Title:
Blended leading and trailing edge wing planform
Kind Code:
A1


Abstract:
A wing having a transition region forming a blended, aerodynamic transition between inner and outer regions of the wing. The blended transition region does not include any planform breaks at the leading and trailing edges, where conventional wings would have such planform breaks. This allows the wing to be manufactured without significant forming and/or shot-peening operations to conform the skin of the wing to the planform breaks. Thus, the wing of the present invention can be manufactured with less cost and in less time, and provide even better aerodynamics than conventional aircraft wings. The wing of the present invention is further suitable for use on aircraft or aerospace vehicles, or any airborne vehicle requiring one or more aerodynamic airfoils or wing-like structures.



Inventors:
Gregg III, Robert D. (Fullerton, CA, US)
Mcdowell, Dennis L. (Huntington Beach, CA, US)
Application Number:
10/717366
Publication Date:
06/02/2005
Filing Date:
11/19/2003
Assignee:
GREGG ROBERT D.III
MCDOWELL DENNIS L.
Primary Class:
International Classes:
B64C3/10; B64C3/14; (IPC1-7): B64C3/00
View Patent Images:



Primary Examiner:
DINH, TIEN QUANG
Attorney, Agent or Firm:
HARNESS DICKEY (TROY) (Troy, MI, US)
Claims:
1. A wing for an airborne mobile platform, comprising: a first region having linear converging leading edge and trailing edge surfaces; a second region having linear converging leading edge and trailing edge surfaces; and a transition region in between said first region and said second region, said transition region forming a smooth, gradually curving surface devoid of a planform break for at least one of a leading edge and a trailing edge of said wing.

2. The wing of claim 1, wherein said transition region forms a smooth, gradually curving surface devoid of planform breaks at both of said leading edge and said trailing edge of said wing.

3. The wing of claim 1, wherein said first linear region is adapted to be coupled to a fuselage of said airborne mobile platform.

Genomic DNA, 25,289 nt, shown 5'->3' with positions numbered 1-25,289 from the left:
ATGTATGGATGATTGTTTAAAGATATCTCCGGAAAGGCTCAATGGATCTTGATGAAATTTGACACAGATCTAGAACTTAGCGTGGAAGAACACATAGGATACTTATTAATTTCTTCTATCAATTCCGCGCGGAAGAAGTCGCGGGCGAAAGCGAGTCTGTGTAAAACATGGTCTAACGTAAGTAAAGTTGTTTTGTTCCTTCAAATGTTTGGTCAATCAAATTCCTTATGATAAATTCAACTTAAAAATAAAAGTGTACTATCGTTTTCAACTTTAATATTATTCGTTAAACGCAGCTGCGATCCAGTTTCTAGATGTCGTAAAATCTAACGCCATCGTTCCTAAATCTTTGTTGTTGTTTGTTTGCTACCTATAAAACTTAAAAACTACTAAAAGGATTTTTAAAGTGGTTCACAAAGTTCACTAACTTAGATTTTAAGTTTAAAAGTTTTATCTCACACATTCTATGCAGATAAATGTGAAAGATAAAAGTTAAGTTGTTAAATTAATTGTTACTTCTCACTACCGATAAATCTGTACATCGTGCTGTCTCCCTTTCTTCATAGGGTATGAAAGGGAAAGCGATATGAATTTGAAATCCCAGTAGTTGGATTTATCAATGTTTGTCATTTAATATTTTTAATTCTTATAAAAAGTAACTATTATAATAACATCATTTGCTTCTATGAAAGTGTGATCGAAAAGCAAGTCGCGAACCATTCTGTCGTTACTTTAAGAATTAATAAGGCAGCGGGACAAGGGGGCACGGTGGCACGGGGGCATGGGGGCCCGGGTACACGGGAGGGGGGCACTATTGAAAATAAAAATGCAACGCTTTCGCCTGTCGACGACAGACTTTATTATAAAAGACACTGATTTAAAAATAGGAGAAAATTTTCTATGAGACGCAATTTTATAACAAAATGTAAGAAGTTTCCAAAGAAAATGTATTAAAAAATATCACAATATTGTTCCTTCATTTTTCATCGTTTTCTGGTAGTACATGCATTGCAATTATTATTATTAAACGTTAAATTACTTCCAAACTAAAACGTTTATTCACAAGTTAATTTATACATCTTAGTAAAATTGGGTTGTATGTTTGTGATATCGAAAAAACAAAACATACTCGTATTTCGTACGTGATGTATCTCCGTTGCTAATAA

4. A wing for an aircraft, comprising: a first region having linear converging leading edge and trailing edge surfaces, adapted to be coupled to a fuselage of said aircraft; a second region having linear converging leading edge and trailing edge surfaces forming an outer portion of said wing; a transition region disposed in between said first and second regions, said transition region forming a gradually curving surface at least at one of a leading edge and a trailing edge of said wing that is devoid of a planform break.

5. The wing of claim 4, wherein said transition region forms gradually curving surfaces at both of said leading edge and said trailing edge of said wing, such that both of said leading and trailing edges are devoid of planform breaks.

6. The wing of claim 4, wherein said transition region is adapted to be coupled to a fuselage of said aircraft.

7. An airfoil for an aerospace vehicle, comprising: a first region having converging leading edge and trailing edge surfaces; a second region having converging leading edge and trailing edge surfaces; and a transition region disposed in between said first and second regions, said transition region forming a smooth, gradually curving surface at least at one of a leading edge and a trailing edge of said airfoil, that is devoid of a planform break.

8. The airfoil of claim 7, wherein said transition region includes smooth, gradually curving surfaces at both of said leading edge and said trailing edge of said airfoil.

9. The airfoil of claim 7, wherein said first region is coupled to a fuselage of said aerospace vehicle.

10. A method of forming an airfoil for an aerospace vehicle, comprising: forming a first region of said airfoil having linear converging leading edge and trailing edge surfaces, that is adapted to be coupled to a fuselage of said vehicle; forming a second region of said airfoil having linear converging leading edge and trailing edge surfaces; forming a transition region in between said first and second regions such that said first region, said second region and said transition region cooperatively form said airfoil and such that said transition region forms a gradually curving surface at least at one of a said leading edge and a trailing edge of said transition region of said airfoil that is devoid of a planform break.

11. The method of claim 10, further comprising forming said transition region such that both of said leading and trailing edges of said airfoil, at said transition region, form gradually curving surfaces that are devoid of planform breaks.